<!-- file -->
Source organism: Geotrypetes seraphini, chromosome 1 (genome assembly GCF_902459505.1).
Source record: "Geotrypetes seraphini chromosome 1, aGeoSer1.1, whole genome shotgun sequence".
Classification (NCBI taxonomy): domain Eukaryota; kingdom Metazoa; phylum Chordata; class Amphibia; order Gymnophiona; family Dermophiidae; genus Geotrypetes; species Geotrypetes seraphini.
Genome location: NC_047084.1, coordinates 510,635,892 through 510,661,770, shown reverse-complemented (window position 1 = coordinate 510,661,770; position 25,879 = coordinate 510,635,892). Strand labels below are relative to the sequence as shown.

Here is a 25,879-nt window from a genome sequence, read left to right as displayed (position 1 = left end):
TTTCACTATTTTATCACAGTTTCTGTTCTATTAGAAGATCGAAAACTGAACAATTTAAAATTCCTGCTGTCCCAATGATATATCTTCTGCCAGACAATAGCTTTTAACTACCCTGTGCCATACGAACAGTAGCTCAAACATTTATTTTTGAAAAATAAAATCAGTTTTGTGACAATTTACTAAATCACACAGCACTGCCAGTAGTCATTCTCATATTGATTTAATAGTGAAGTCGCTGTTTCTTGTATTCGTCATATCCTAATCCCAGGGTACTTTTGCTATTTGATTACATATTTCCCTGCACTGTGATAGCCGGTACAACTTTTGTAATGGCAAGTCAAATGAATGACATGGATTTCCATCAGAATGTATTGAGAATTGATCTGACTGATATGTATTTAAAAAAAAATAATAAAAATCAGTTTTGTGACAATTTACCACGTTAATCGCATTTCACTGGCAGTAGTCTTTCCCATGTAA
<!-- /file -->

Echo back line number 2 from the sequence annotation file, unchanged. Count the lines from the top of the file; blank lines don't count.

Source record: "Geotrypetes seraphini chromosome 1, aGeoSer1.1, whole genome shotgun sequence".